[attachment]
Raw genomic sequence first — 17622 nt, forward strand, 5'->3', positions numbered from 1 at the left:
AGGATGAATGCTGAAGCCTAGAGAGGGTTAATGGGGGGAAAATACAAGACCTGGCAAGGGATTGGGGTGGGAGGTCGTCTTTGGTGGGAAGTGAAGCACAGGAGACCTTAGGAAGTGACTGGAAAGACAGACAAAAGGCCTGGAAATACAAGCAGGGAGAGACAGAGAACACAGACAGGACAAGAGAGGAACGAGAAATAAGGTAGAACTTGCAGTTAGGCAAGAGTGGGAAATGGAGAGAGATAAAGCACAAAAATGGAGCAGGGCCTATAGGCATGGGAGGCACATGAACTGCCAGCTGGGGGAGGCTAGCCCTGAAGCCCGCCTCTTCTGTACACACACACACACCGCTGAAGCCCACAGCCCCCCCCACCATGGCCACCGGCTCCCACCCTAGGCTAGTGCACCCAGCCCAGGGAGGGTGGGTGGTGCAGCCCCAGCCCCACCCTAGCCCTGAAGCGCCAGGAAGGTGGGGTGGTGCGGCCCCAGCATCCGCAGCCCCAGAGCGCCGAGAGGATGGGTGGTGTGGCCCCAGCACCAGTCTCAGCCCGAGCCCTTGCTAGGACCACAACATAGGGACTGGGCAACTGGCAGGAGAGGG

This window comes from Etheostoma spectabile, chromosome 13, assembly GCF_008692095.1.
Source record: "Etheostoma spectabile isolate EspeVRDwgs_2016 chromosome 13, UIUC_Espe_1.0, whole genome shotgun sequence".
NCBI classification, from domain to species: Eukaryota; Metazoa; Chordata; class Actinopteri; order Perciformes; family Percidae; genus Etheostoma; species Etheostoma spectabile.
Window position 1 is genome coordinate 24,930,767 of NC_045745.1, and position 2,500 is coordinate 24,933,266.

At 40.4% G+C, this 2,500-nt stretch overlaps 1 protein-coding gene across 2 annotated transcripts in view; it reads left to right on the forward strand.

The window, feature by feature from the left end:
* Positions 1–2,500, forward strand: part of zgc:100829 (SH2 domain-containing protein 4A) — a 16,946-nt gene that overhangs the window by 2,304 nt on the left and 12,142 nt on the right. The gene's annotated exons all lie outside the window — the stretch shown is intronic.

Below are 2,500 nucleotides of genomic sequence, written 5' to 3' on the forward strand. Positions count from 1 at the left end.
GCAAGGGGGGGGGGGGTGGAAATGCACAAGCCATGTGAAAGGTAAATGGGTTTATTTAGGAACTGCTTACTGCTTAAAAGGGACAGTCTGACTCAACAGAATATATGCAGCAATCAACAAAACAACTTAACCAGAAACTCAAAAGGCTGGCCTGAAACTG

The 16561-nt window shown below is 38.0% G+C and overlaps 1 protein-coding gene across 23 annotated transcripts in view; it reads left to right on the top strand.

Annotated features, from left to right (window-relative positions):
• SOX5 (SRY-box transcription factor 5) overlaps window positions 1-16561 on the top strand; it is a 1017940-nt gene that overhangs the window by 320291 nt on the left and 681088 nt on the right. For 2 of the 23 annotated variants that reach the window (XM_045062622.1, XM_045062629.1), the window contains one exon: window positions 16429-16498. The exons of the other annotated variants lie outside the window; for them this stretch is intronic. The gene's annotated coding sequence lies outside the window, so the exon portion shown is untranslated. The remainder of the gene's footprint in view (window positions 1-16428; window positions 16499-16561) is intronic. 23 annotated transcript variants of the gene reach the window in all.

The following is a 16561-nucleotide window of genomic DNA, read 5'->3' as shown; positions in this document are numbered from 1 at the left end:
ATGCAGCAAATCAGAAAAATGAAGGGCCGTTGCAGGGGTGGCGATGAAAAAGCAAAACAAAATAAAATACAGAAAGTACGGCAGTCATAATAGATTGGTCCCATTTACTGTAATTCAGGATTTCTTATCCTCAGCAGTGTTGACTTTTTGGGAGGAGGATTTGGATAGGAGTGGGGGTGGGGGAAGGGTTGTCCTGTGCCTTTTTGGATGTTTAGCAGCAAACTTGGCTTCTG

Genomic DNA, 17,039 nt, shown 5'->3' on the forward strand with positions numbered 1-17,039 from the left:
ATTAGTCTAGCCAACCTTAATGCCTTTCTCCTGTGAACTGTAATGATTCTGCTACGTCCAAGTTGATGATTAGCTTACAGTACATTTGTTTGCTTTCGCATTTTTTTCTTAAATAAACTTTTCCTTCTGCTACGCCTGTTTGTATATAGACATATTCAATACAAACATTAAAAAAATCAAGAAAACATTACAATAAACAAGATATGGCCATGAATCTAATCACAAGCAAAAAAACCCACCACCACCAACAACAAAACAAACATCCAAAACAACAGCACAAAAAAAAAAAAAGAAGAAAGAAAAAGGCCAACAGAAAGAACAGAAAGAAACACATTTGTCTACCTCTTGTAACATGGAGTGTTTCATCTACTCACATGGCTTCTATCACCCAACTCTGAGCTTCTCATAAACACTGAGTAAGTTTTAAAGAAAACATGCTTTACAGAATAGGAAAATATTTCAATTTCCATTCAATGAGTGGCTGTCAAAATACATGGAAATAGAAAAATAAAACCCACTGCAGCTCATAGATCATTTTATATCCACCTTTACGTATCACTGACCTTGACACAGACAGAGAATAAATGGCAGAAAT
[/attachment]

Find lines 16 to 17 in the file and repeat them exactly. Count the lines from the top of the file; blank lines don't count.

ATGCAGCAAATCAGAAAAATGAAGGGCCGTTGCAGGGGTGGCGATGAAAAAGCAAAACAAAATAAAATACAGAAAGTACGGCAGTCATAATAGATTGGTCCCATTTACTGTAATTCAGGATTTCTTATCCTCAGCAGTGTTGACTTTTTGGGAGGAGGATTTGGATAGGAGTGGGGGTGGGGGAAGGGTTGTCCTGTGCCTTTTTGGATGTTTAGCAGCAAACTTGGCTTCTG

Genomic DNA, 17,039 nt, shown 5'->3' on the forward strand with positions numbered 1-17,039 from the left: